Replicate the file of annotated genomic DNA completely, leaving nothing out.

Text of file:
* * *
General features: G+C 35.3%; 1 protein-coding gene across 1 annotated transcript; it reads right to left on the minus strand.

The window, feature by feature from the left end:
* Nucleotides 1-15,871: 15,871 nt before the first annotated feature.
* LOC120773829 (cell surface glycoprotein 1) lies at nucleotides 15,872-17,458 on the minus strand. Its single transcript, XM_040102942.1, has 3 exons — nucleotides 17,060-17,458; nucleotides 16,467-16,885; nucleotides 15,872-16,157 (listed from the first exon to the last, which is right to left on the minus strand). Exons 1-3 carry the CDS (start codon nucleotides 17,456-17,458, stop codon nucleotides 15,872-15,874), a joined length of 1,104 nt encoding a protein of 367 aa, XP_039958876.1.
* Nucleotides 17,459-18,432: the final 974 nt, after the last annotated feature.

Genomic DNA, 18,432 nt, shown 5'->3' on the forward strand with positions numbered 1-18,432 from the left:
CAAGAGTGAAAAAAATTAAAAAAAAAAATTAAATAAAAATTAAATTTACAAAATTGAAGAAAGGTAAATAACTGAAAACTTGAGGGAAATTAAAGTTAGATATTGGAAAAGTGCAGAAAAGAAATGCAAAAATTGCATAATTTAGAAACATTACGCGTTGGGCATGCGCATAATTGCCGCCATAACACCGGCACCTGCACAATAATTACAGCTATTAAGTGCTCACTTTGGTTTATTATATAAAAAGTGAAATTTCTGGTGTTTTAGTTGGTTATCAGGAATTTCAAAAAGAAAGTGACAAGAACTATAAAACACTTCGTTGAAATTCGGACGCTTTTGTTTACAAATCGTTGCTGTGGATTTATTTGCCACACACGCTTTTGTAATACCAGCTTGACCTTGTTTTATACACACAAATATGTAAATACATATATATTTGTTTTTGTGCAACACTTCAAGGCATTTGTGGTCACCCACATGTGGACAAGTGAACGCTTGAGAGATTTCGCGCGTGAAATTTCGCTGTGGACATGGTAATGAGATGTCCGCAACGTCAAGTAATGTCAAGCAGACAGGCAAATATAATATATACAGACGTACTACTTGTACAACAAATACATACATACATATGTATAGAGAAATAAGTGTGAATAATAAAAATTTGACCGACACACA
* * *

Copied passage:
General features: G+C 35.3%; 1 protein-coding gene across 1 annotated transcript; it reads right to left on the minus strand.

The window, feature by feature from the left end:
* Nucleotides 1-15,871: 15,871 nt before the first annotated feature.
* LOC120773829 (cell surface glycoprotein 1) lies at nucleotides 15,872-17,458 on the minus strand. Its single transcript, XM_040102942.1, has 3 exons — nucleotides 17,060-17,458; nucleotides 16,467-16,885; nucleotides 15,872-16,157 (listed from the first exon to the last, which is right to left on the minus strand). Exons 1-3 carry the CDS (start codon nucleotides 17,456-17,458, stop codon nucleotides 15,872-15,874), a joined length of 1,104 nt encoding a protein of 367 aa, XP_039958876.1.
* Nucleotides 17,459-18,432: the final 974 nt, after the last annotated feature.

Genomic DNA, 18,432 nt, shown 5'->3' on the forward strand with positions numbered 1-18,432 from the left:
CAAGAGTGAAAAAAATTAAAAAAAAAAATTAAATAAAAATTAAATTTACAAAATTGAAGAAAGGTAAATAACTGAAAACTTGAGGGAAATTAAAGTTAGATATTGGAAAAGTGCAGAAAAGAAATGCAAAAATTGCATAATTTAGAAACATTACGCGTTGGGCATGCGCATAATTGCCGCCATAACACCGGCACCTGCACAATAATTACAGCTATTAAGTGCTCACTTTGGTTTATTATATAAAAAGTGAAATTTCTGGTGTTTTAGTTGGTTATCAGGAATTTCAAAAAGAAAGTGACAAGAACTATAAAACACTTCGTTGAAATTCGGACGCTTTTGTTTACAAATCGTTGCTGTGGATTTATTTGCCACACACGCTTTTGTAATACCAGCTTGACCTTGTTTTATACACACAAATATGTAAATACATATATATTTGTTTTTGTGCAACACTTCAAGGCATTTGTGGTCACCCACATGTGGACAAGTGAACGCTTGAGAGATTTCGCGCGTGAAATTTCGCTGTGGACATGGTAATGAGATGTCCGCAACGTCAAGTAATGTCAAGCAGACAGGCAAATATAATATATACAGACGTACTACTTGTACAACAAATACATACATACATATGTATAGAGAAATAAGTGTGAATAATAAAAATTTGACCGACACACA